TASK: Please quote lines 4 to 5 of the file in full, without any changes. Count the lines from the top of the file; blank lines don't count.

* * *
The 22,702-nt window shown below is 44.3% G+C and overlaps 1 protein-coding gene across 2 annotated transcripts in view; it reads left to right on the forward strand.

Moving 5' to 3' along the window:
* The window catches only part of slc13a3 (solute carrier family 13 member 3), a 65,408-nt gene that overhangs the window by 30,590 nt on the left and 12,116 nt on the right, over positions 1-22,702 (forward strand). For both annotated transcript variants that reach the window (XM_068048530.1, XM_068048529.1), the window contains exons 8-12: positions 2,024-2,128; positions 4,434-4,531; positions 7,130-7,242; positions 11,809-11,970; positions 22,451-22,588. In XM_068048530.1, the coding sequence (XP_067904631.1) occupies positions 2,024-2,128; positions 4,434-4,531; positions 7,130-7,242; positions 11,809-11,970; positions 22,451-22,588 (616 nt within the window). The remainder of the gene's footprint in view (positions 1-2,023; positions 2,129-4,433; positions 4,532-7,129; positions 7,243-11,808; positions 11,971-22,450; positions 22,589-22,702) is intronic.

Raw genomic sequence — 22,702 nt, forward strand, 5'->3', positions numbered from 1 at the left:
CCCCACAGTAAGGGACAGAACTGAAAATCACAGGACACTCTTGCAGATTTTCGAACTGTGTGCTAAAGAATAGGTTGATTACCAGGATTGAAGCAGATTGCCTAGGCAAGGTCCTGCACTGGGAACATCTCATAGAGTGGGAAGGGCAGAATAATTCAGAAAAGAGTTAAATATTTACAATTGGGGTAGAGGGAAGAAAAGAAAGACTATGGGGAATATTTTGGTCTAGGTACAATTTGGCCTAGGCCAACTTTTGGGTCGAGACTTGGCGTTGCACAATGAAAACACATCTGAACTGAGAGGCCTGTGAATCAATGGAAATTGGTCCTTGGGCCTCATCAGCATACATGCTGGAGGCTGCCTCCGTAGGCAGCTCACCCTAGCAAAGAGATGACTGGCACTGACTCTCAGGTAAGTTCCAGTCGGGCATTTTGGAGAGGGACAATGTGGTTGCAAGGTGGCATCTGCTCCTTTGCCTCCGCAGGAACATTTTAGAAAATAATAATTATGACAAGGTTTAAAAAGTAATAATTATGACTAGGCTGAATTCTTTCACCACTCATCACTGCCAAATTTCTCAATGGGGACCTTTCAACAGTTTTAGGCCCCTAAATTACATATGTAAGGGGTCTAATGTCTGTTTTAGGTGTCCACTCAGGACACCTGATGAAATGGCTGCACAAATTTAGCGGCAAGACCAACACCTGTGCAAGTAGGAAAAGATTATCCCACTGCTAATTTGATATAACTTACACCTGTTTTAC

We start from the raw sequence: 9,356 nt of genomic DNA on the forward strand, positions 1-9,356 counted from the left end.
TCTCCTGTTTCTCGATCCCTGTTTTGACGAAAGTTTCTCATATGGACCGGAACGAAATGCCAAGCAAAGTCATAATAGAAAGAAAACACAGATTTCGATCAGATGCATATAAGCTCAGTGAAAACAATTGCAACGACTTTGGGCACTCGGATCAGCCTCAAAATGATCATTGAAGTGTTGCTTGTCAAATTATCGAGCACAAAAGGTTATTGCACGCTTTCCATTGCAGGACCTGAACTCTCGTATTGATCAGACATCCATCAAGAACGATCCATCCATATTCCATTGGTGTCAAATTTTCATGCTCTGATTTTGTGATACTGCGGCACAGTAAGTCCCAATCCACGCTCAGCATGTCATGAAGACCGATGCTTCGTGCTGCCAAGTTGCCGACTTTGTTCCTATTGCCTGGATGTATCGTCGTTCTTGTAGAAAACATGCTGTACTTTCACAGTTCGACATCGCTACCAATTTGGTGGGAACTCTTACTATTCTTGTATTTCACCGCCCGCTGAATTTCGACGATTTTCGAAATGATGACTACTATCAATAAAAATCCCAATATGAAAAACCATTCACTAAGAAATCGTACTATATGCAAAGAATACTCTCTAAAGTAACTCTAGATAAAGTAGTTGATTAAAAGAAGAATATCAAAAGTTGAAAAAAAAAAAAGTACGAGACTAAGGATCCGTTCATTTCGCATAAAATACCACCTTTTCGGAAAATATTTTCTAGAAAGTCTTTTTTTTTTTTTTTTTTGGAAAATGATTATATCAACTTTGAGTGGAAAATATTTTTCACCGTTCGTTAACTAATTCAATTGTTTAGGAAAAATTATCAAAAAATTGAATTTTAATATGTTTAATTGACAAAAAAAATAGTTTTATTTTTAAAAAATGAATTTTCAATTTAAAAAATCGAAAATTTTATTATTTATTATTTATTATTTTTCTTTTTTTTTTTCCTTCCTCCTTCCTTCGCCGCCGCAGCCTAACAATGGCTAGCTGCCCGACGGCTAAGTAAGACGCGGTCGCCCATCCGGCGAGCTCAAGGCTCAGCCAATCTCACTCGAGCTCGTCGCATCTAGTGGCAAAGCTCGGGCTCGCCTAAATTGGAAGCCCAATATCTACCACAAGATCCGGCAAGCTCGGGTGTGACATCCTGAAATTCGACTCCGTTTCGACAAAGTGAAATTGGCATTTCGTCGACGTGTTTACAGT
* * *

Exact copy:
Raw genomic sequence — 22,702 nt, forward strand, 5'->3', positions numbered from 1 at the left:
CCCCACAGTAAGGGACAGAACTGAAAATCACAGGACACTCTTGCAGATTTTCGAACTGTGTGCTAAAGAATAGGTTGATTACCAGGATTGAAGCAGATTGCCTAGGCAAGGTCCTGCACTGGGAACATCTCATAGAGTGGGAAGGGCAGAATAATTCAGAAAAGAGTTAAATATTTACAATTGGGGTAGAGGGAAGAAAAGAAAGACTATGGGGAATATTTTGGTCTAGGTACAATTTGGCCTAGGCCAACTTTTGGGTCGAGACTTGGCGTTGCACAATGAAAACACATCTGAACTGAGAGGCCTGTGAATCAATGGAAATTGGTCCTTGGGCCTCATCAGCATACATGCTGGAGGCTGCCTCCGTAGGCAGCTCACCCTAGCAAAGAGATGACTGGCACTGACTCTCAGGTAAGTTCCAGTCGGGCATTTTGGAGAGGGACAATGTGGTTGCAAGGTGGCATCTGCTCCTTTGCCTCCGCAGGAACATTTTAGAAAATAATAATTATGACAAGGTTTAAAAAGTAATAATTATGACTAGGCTGAATTCTTTCACCACTCATCACTGCCAAATTTCTCAATGGGGACCTTTCAACAGTTTTAGGCCCCTAAATTACATATGTAAGGGGTCTAATGTCTGTTTTAGGTGTCCACTCAGGACACCTGATGAAATGGCTGCACAAATTTAGCGGCAAGACCAACACCTGTGCAAGTAGGAAAAGATTATCCCACTGCTAATTTGATATAACTTACACCTGTTTTAC